Brettuns Village Trunks & Leather
Old Trunks, New Leather.  All from Maine.

April 11, 2008

If for some reason you'd been visiting us in Central Maine back in
December but in a blinding snowstorm you had wandered off into the
night and clocked yourself on a low-hanging maple branch, and if you
just started waking up right about now, you might start wondering what
time of year it is.  Feels warm, sort of, and the sun is a little
higher in the sky by mid-day, but that doesn't balance against the
snow that's still a few feet deep everywhere.  You'd also be wicked
hungry.  Cold too, I suspect.  Of course, the first thing on your mind
would be the outcome of the Superbowl, which isn't a very popular
subject in New England this year, and then the final four, which never
really affects us in that special way it seems to get a death grip on
some states, and maybe how the race for president is going or not
going, as the case may be.  You'd rub your head, smooth out your
clothes, and walk into the village to get a bite to eat.  Right after
the mashed acorn squash it'd hit you hard, as if cousin Charlie had
walloped you amidships with a trout - you've missed all those Brettuns
Village newsletters!  Well, relax, Jasper, I haven't pounded out any
of these outhouse emergency back-up pages in a while.  Here's some
news for you:

True shell cordovan is hard to get these days, but we've got the good
stuff, tanned by Horween, available in black only.  We've got them on
the Hides and Sides page on the site if you feel like looking at a
horse's butt (that's where cordovan comes from, I kid you not).  Black
only.  Our shipment of shells (the name given to this piece of a
horse's hide because 'butt cheek' is socially unacceptable) includes
the following colors:  black.  I know from experience that I'll get at
least ten e-mails asking if we have brown or oxblood or navy or
chestnut or celery or 'brown like my coffee table' or with polka dots,
etc, so to save us both some time here's the answer to your e-mail, in
case you're one of those ten folks who will ask:

"Thanks ever so much for contacting us to inquire about available
shell cordovan colors. At the current time we have the following:

And yes, I already know that if we're working our way down through the
stack and just happen to come across one in that special color that
you and only you want and really, really need, I'll call you,

See them on this page:

So there you go.

On our Thin Hides/Lightweight Leathers page we've got black garment
horse fronts, black garment quality cowhide sides, black deer skins,
white deer skins, and a very, very nice super-soft garment cowhide in
a buckskin color that's called Palomino.  These are half-hides that
are very, very nice.  Check them out here:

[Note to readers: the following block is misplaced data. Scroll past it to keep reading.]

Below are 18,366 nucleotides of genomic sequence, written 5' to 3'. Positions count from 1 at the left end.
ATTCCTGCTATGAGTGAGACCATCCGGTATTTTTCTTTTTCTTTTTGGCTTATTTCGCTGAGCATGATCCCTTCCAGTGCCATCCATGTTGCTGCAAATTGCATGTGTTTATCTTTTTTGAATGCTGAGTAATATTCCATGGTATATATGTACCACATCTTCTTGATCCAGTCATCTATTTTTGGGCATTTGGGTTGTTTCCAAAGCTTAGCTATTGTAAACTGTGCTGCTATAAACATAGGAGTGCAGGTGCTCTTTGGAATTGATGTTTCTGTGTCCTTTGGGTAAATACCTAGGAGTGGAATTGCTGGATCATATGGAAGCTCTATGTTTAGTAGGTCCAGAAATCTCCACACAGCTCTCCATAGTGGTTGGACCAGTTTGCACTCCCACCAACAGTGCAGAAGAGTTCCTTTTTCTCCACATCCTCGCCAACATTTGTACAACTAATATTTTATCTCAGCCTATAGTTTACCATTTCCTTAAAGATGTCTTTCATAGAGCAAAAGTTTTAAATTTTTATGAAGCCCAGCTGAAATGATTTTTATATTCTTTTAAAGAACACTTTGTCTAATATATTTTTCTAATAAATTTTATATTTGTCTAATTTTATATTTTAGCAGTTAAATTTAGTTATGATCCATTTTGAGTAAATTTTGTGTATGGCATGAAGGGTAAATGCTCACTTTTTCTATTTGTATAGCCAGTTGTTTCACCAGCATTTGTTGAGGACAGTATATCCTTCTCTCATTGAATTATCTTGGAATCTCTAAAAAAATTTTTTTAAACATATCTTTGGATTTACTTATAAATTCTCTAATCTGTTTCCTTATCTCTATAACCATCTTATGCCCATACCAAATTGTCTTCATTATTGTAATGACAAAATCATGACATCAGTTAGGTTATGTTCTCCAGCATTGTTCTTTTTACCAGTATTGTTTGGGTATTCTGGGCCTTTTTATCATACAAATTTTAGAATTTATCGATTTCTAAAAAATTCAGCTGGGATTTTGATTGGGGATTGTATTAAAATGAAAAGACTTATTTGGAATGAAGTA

If you haven't tried our fish hides yet then you've got something to
look forward to.  Sure.  Fish. These are skins from carp, salmon, and
perch that roam free or in pens and eventually end up under the knife,
I guess, for one reason or another.  The skins get de-scaled and
tanned, then dyed and finished, which yields the following scenario:

"Hey, Bob, where are you workin' these days?"

"Oh, I'm a skinner over to the fish tannery."

"Well, that explains why the seagulls follow you all over town."

We just got a new shipment in, about half a school (rimshot) in blue
or red.  They make great accent pieces on all sorts of things,
although I can't seem to think of any right now.  They don't smell
like fish.  I knew you were wondering.

Shipments expected next week include more sole bends (the ones tanned
for use as floor tiles) and a load of deer skivers, which are very,
very thin pieces of deer skin in an off-white color which you can dye
in your bathtub and why not throw in the dog at the same time so that
everything matches because once that dog hops out and shakes...just
picture it.

Coming soon:  Dog collars and matching leashes, believe it or not, on
a new site that my eldest is developing:  That-Dog.Com which was
named after you-know-who, aka the pooch who has her head on my boot
right now and is snoring like a Husqvarna chainsaw.

So, it's mud season to the lumberjacks, but sugar season to many of
us, with sugarshacks belching out the nicest smelling smoke of the
year, and all sorts of maple treats to be had. On your list of Things
to do in This Lifetime be sure to include a trip to a sugaring
operation some Spring in New England.  It's really something to see
and smell, trust me.

Drop by the site if you have a minute. There are other new things on
there, but we're pretty busy so I can't recall them all off the top of
my head, which is where these letters are born.  Thanks-

Brettuns Village Leather
Auburn, Maine

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Brettuns Village
PO Box 772
Auburn, Maine  04212